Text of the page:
New Thinking About Salt and High Blood Pressure

It’s become accepted as an iron clad rule: if you have high blood pressure you need to cut out salt in your diet. That’s the standard advice and almost unquestioned doctrine. But how true is it? The answer may surprise you.

A recent paper released by researchers Dr. Elif Ekinci and Prof. George Jerums reported on what happened to 638 older people with type 2 diabetes that they follow for 10 years. It turned out that the death rate was higher in the people with the lowest salt intake.

This is not the first study to fly in the face of the long accepted doctrine that salt is bad. One level-headed look at the situation came from the Cochrane Collaboration. This group specializes in looking at the evidence behind all manner of medical treatment. Their general approach is to review all the studies available and evaluate the quality of the study as well as it’s results. Ideally, they find a number of well-controlled randomized studies.

After they’ve identified the studies that are likely to provide reliable information they look at the aggregate results and report on them.

They did this with regards to salt intake and death from all causes.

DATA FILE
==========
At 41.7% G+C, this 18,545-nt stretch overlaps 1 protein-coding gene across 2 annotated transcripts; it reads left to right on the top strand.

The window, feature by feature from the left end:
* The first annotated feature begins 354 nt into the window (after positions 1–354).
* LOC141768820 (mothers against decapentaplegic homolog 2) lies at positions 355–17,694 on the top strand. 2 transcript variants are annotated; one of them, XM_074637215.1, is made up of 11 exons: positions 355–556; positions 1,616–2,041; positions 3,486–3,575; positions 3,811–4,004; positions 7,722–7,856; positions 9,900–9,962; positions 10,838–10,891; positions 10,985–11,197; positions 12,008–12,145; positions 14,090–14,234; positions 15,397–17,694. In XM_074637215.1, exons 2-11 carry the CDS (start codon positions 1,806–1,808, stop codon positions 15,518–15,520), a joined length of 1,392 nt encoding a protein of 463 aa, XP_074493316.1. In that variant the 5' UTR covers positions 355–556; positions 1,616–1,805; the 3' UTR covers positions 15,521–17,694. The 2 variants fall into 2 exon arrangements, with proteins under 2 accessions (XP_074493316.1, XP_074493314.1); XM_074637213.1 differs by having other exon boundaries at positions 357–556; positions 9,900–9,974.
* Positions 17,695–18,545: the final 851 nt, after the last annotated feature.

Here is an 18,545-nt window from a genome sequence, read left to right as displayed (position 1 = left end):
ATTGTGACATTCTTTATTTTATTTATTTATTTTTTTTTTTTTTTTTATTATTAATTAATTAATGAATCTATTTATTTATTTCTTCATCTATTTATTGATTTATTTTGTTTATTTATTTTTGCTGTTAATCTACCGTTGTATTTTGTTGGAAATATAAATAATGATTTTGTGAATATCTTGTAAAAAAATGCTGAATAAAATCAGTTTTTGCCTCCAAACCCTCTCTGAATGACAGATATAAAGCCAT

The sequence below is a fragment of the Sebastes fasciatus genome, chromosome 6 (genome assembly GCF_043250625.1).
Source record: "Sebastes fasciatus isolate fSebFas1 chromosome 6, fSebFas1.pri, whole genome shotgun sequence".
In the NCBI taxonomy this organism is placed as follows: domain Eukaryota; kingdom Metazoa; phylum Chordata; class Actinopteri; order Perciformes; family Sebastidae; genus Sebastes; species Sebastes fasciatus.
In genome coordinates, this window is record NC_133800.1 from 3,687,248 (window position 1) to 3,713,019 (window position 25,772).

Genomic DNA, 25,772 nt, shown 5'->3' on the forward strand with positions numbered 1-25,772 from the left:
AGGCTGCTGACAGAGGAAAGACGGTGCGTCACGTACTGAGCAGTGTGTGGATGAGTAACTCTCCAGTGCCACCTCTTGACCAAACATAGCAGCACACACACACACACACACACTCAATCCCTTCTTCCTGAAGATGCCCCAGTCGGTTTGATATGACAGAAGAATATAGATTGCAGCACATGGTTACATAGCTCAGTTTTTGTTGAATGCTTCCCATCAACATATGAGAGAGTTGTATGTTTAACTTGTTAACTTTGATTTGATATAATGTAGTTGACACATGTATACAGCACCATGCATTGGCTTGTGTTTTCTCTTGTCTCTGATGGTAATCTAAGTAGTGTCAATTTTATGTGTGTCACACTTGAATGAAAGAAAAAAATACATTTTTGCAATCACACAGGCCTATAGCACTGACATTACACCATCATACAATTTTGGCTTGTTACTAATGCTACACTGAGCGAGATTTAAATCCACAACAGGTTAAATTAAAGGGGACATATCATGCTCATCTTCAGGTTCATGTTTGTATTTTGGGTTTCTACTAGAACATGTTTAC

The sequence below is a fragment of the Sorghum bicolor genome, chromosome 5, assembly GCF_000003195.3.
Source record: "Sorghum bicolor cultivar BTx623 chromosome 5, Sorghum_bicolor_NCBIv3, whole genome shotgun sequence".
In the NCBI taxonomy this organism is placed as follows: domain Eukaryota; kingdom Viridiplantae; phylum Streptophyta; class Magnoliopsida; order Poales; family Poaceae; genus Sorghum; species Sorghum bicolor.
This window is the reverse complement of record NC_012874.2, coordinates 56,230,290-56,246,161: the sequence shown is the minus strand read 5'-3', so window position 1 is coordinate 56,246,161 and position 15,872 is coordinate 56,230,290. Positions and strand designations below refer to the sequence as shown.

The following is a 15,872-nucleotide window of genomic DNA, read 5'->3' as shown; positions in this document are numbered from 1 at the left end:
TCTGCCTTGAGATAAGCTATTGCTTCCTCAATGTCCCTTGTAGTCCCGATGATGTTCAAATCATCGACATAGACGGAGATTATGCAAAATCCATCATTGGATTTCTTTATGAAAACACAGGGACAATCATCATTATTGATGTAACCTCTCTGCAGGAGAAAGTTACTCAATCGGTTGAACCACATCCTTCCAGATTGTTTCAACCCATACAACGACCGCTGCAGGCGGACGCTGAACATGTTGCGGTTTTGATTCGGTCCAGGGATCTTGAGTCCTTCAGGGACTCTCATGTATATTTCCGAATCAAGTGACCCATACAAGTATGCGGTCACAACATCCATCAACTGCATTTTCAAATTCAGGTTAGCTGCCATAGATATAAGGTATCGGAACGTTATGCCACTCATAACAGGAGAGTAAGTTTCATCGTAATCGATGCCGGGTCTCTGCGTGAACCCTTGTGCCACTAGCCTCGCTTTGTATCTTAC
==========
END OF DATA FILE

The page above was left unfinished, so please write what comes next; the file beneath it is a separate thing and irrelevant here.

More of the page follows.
They found seven high quality controlled trials looking at a total of 6200 people. They found no evidence of an association of higher salt intake with a higher rate of heart disease or death.

Even more surprisingly, another Cochrane review of 163 studies suggested that a low salt intake harmed people with diabetes or heart disease.

Even with more and more studies questioning the wisdom of severely restricting sodium intake don’t expect medical opinion to change anytime soon. Unfortunately, doctors aren’t immune to accepting something that proponents adamantly declare as fact even if evidence is lacking.

For now it may be reasonable to take a middle ground. Avoid overly salty food (as most packaged or canned food is) but don’t be completely phobic about adding some salt to your food. Also be sure to include foods rich in other key minerals, especially potassium and magnesium. If you don’t have any kidney problems, you may even want to supplement with those minerals.

And always remember that the foundation of good health is a healthy diet. Eat lots of fruits and vegetables, some lean protein and moderate amounts of healthy fats.

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